Share a book every day

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Cumbria Together - Let's talk about early years - week commencing 11 October 2021

In Cumbria we want to promote 'Share a book every day' with early years children at home with their family and friends.

Sharing books with children is fun, it can be a time for closeness, laughing and talking together and it can also help your child to become a lifelong reader and have a love of books.

There is no right or wrong way of doing it and it is never too early to start reading to your child.

Your childcare provider can help with resources to support you to read with your children in a fun and exciting way.

This web page has been developed to share the learning and experiences of sharing books with children to help them develop a love of reading and looking at books.

Not everyone is confident at picking up a book, sharing a book and reading aloud.  One thing to remember is that there is no right or wrong way of doing it and it is never too early to start reading to your child.

  • Try and find somewhere away from noise and television and make sure you are not using your mobile phone
  • Make sure you take time to look and talk about the pictures on the pages
  • If your baby chews books to start with, it doesn't matter. They will soon enjoy helping you to turn the pages
  • The use of sound effects for example animal noises will help to bring the story to life and make you both laugh 
  • Encourage family members such as siblings to join in and share a book with your child 
  • For older children, ask some questions when reading together, for example; what can you see on this page? How do you think Goldilocks felt when she saw the bears? What do you think is going to happen next?
  • As your child's language develops encourage your child to tell the story. They can read the pictures to you and talk about what's happening on the page
  • If you think you are not a brilliant reader it doesn't matter because just hearing and listening to your voice is comforting for you baby 

Roots to Reading - a guide to reading for 0 to 4s (PDF 1.7MB)

Tips to make sure your child gets the most out of the times you read together:

  1. Keep it fun
    Reading shouldn't be a chore! When children's experiences are pleasant they are more likely to develop a life-long love of reading
  2. Read with energy 
    Use lots of energy! Using facial expressions and emotion: different voices for different characters; and varying the tempo and volume that you read with will help to create an immersive storytelling experience your children will love.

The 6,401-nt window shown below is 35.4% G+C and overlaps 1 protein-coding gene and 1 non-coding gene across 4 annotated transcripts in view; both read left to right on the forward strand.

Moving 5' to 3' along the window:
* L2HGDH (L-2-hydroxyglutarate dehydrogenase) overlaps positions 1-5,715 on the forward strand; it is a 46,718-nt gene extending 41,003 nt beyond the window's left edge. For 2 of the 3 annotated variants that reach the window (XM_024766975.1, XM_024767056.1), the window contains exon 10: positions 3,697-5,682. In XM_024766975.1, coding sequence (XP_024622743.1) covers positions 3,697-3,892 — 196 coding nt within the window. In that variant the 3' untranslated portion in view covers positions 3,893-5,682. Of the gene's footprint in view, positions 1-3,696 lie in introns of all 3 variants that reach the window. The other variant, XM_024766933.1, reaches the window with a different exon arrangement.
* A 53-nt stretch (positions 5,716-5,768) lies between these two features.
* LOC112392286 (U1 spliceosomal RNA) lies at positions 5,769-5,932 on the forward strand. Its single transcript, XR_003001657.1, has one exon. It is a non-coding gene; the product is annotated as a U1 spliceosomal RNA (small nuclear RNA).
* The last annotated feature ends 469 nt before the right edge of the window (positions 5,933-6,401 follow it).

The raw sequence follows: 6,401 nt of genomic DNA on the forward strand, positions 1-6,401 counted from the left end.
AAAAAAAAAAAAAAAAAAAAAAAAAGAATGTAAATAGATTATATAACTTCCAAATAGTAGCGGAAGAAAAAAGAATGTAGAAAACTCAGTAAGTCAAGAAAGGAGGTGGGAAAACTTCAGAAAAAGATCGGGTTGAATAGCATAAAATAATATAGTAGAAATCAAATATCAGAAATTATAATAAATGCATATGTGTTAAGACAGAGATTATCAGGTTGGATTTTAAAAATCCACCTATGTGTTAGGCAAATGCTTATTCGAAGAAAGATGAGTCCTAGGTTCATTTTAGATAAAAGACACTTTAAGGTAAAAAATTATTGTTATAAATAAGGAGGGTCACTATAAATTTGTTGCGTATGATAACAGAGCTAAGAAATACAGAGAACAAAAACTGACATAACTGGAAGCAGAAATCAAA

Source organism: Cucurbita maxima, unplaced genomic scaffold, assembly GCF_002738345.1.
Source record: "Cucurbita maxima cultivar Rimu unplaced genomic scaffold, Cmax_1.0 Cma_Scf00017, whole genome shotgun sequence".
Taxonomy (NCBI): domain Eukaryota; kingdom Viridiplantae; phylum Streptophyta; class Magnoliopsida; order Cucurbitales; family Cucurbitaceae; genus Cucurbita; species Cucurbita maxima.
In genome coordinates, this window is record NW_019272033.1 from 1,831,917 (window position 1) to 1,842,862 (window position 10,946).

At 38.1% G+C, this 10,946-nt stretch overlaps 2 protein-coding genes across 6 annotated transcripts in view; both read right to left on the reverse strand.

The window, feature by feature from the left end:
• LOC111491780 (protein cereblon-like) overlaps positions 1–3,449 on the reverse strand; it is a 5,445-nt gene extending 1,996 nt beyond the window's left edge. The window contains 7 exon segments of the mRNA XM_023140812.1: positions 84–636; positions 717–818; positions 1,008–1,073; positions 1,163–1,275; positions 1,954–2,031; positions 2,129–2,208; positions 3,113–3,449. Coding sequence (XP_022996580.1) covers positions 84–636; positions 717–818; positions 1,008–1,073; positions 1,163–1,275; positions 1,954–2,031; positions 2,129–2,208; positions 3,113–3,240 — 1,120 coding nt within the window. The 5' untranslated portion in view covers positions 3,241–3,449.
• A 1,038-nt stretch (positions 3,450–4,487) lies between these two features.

3. Ask questions
    Asking questions as you read can improve understanding and get the child to be an active participant in the reading experience
  4. Explain as you go 
    Explaining what is happening on the pages and allowing time to talk about it as you go through the book can deepen your child's understanding and expand their vocabulary
  5. Point out words
    Pointing out words can really help younger children when it comes to learning to read. Scanning from left to right, as well as showing what a letter and a word is, has been shown to help develop advanced reading skills. 
  6. Look at the pictures/illustrations in the book
    Talking about the pictures in the book is just as important as reading the words
  7. Get them to read along with you 
    This would work especially well with your favourite rhyming books that you have read so many times with them that they can remember parts
  8. Reread the same book 
    This is linked to the above point as it will give them the confidence to join in and helps build fluency and a better understanding of rhythm and language
  9. Encourage the child to retell the story to you
    When they are confident with the story see if they can recite parts of it to you or someone else on their own. This will improve their confidence and help develop their memory and speaking skills.
  • Your child will hear a wider variety of words which will increase their vocabulary 
  • The more you read to your child the more you will strengthen their brain connections
  • You help them become lifelong readers with a love for books
  • Reading aloud will help increase their ability to pay attention and concentrate, and helps develop listening skills
  • You will build a stronger bond with your child - children love adults to read aloud with them, especially because of the physical closeness and emotional bonding it offers
  • Stimulates their imagination and expands their understanding of the world 
  • You help increase your child's capacity for empathy